The day before the EU’s International Trade committee (INTA) recommended that the European Parliament should reject ACTA, the EU commissioner with responsibility for the treaty, Karel De Gucht, had given a speech to its members, trying to win them over. Although it was short, it turns out to be highly revealing about the European Commission’s future ACTA strategy. Here’s what he said:
If you decide for a negative vote before the European Court rules, let me tell you that the Commission will nonetheless continue to pursue the current procedure before the Court, as we are entitled to do. A negative vote will not stop the proceedings before the Court of Justice.
That is, whatever happens next week, the European Commission will wait for the European Court of Justice (ECJ) to rule on whether ACTA is compatible with EU law. If it is found to be incompatible, De Gucht admits that rather than accept this ruling, the European Commission will try to find some trick to circumvent it:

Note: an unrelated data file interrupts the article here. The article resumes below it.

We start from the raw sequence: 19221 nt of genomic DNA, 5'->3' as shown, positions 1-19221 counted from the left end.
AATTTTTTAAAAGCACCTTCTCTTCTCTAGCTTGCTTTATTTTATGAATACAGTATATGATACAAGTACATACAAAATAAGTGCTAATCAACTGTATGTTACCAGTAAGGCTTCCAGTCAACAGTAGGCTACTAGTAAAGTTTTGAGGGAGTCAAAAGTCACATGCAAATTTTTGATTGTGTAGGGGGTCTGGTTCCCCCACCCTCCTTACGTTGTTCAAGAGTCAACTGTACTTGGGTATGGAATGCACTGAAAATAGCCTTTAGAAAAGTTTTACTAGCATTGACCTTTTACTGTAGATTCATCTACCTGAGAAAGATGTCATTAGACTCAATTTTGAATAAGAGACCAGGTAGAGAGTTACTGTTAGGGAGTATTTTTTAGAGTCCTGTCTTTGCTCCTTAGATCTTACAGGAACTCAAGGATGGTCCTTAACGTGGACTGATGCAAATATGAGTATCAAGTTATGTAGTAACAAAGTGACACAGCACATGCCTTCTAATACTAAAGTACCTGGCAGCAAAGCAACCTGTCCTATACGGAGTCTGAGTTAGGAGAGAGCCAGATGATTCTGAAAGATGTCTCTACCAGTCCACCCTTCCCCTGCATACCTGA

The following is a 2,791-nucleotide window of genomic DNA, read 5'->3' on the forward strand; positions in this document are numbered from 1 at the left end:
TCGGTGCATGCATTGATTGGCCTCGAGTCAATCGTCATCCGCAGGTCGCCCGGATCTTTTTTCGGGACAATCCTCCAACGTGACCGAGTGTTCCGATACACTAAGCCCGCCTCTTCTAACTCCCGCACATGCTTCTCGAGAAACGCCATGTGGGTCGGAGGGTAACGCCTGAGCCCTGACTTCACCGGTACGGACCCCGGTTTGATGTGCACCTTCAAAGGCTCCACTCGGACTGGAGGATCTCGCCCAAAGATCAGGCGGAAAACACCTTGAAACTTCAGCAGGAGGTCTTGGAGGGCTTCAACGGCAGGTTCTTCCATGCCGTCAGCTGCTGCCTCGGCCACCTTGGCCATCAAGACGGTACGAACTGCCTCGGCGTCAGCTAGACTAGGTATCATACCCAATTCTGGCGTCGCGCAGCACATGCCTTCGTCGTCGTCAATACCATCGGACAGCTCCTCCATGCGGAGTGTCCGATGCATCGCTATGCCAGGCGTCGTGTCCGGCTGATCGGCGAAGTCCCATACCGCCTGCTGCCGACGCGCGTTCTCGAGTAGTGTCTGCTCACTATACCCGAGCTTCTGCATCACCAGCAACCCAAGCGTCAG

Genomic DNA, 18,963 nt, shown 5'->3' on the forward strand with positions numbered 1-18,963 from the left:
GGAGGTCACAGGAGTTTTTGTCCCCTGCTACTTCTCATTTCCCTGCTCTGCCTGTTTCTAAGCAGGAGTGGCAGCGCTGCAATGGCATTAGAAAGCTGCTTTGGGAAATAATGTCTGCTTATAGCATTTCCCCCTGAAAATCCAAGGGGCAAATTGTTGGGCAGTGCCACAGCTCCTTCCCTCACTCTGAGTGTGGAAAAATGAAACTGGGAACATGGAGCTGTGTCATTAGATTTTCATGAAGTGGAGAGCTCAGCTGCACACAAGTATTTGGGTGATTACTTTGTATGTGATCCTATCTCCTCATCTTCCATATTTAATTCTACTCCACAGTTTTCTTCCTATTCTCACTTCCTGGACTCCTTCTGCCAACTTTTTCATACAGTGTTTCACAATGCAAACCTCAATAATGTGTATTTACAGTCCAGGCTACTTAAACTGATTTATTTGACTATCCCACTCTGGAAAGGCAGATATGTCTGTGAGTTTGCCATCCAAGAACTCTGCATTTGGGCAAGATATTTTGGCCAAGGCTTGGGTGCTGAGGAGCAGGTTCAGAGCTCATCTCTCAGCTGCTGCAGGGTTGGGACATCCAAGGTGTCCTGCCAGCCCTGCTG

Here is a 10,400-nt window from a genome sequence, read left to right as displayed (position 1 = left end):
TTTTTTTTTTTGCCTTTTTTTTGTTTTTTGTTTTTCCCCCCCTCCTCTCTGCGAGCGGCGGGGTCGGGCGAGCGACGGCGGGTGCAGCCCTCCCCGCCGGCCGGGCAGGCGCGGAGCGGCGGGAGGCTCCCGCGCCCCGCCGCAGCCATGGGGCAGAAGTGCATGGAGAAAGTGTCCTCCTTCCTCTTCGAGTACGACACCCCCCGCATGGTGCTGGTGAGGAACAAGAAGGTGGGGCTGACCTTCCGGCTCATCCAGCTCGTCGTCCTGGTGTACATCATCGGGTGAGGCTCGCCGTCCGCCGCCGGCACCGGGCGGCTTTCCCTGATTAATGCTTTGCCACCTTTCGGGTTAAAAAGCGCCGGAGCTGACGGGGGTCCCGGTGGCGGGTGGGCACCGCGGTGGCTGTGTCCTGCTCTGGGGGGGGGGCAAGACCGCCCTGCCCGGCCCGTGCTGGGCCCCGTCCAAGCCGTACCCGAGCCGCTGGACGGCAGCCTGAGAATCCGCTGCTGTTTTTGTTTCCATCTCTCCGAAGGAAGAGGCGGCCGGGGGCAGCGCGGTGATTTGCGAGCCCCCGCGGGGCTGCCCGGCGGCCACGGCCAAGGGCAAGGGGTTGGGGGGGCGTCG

If the Court questions the conformity of the agreement with the Treaties we will assess at that stage how this can be addressed.
This implicitly confirms that the referral was simply a way to buy time, rather than an honest question about ACTA’s legality.